After We've Gone

A reader writes:

We've been hearing for a while about the Sunni tribes in Anbar turning against al-Qaeda. But we've also been hearing, for practically ever, that if we leave Iraq it will become an al-Qaeda base.

Okay, which part of Iraq is al-Qaeda likely to take over, if we leave?  It seems doubtful that Shia regions will host them:  al-Qaeda considers the Shia apostates, and has been busily killing them. The Kurds probably won't shelter al-Qaeda, either: US patronage seems to be all the Kurds have going for them. As for the Sunni in Anbar: are they actually fed up with al-Qaeda, or do they merely see us as a more reliable ally against the Shia?  If the latter, does the Anbaris' widely touted change of allegiance really represent "progress"?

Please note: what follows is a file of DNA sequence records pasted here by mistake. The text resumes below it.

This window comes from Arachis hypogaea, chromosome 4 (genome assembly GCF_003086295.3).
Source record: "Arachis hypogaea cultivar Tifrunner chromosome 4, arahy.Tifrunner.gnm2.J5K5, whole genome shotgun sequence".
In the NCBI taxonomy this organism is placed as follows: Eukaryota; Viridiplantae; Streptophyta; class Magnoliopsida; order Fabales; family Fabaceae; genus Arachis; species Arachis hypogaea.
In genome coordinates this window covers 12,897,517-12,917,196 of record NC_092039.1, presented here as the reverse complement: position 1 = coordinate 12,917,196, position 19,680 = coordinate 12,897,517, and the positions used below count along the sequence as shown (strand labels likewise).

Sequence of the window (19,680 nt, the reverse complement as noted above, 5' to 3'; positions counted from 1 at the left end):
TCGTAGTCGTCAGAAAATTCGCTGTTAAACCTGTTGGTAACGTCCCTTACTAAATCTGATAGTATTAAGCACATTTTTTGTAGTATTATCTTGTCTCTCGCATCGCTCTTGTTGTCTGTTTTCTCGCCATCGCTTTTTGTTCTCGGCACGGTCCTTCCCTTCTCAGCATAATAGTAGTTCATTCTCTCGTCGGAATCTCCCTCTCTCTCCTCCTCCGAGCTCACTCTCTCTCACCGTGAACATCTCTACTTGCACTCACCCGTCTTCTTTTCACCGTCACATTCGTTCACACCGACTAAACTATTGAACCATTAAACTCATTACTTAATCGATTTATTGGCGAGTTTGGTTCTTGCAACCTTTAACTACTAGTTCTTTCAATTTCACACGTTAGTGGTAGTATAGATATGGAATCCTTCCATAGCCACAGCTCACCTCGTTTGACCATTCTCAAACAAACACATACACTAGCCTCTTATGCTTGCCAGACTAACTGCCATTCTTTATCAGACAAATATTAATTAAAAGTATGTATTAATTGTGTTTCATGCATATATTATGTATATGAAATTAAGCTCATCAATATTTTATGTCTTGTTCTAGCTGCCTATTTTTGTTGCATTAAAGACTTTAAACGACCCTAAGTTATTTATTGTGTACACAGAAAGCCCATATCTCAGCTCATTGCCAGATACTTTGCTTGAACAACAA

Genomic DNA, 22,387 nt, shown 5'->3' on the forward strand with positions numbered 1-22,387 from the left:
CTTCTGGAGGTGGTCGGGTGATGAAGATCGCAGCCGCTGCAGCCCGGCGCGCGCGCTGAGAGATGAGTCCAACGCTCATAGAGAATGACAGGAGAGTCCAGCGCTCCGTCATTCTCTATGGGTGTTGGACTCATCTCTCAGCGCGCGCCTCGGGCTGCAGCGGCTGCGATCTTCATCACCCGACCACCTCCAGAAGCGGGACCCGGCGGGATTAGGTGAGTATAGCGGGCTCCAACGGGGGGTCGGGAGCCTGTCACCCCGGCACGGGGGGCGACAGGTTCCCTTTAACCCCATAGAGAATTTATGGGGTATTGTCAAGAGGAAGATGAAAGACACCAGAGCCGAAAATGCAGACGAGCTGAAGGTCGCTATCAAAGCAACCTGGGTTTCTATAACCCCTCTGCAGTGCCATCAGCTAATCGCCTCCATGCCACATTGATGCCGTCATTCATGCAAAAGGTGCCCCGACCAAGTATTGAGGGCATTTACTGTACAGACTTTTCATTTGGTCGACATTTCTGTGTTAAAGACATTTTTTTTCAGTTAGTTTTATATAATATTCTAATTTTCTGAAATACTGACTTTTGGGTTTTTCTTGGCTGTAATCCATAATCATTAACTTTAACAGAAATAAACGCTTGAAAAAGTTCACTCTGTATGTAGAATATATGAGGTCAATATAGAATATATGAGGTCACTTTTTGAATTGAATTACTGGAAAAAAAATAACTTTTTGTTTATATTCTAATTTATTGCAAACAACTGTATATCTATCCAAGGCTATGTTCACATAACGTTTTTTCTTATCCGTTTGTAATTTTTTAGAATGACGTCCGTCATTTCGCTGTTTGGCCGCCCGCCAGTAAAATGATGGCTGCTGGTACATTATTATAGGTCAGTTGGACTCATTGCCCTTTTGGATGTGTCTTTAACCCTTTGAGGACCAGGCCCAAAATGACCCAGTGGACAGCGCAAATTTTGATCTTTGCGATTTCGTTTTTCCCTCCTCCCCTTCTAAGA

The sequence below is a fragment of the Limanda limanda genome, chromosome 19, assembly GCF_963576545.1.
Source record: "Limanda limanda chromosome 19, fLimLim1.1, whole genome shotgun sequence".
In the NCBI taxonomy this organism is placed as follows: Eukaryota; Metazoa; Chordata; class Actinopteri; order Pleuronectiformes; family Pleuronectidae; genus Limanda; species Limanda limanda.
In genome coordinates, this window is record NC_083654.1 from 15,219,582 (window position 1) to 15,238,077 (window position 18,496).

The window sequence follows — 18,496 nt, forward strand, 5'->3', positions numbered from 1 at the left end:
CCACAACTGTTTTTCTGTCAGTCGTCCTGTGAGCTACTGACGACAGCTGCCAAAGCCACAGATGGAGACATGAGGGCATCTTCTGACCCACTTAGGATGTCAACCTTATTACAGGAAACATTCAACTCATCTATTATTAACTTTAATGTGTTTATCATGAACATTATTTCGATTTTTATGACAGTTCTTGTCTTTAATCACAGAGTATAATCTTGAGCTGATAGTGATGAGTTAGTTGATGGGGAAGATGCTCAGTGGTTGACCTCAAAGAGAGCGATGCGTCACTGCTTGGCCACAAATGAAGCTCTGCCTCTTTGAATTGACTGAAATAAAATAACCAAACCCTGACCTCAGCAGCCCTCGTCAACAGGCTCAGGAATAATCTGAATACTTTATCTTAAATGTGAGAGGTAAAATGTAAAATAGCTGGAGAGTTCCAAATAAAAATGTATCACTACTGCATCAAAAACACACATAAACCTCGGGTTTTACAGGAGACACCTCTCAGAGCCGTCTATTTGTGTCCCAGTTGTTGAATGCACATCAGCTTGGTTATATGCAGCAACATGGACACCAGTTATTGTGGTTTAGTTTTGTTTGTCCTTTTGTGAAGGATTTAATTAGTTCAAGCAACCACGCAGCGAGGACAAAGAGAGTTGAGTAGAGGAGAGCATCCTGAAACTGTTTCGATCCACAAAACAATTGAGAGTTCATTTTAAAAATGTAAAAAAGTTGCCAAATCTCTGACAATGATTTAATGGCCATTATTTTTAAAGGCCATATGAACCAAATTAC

My sense is that the Anbar tribes are both repelled by al Qaeda's excesses (ably chronicled here by Michael Yon) and see the US as a decent short-term ally in their eternal war with the Shia. So they're worth backing ... for a while. I've come to believe that the larger attempt to create a viable, normal state out of post-Saddam Iraq is a mug's game. Only a serious imperial power could do it - with sufficient troop levels (close to three times what we have available) and Saddam-levels of brutality. Our options are therefore now limited to the old enemy-of-my-enemy game. Mercifully, this is the Middle East, and so the supply of temporary, untrustworthy enemies of our enemies is close to endless. We should get out of Iraq central and try and play a smart game of picking the enemies-of-our-enemies-du-jour. Of course, a smart game requires another administration and another president. And you lose a war with the president you have, not the president you might like. Oh, and don't blame me. I endorsed the other guy.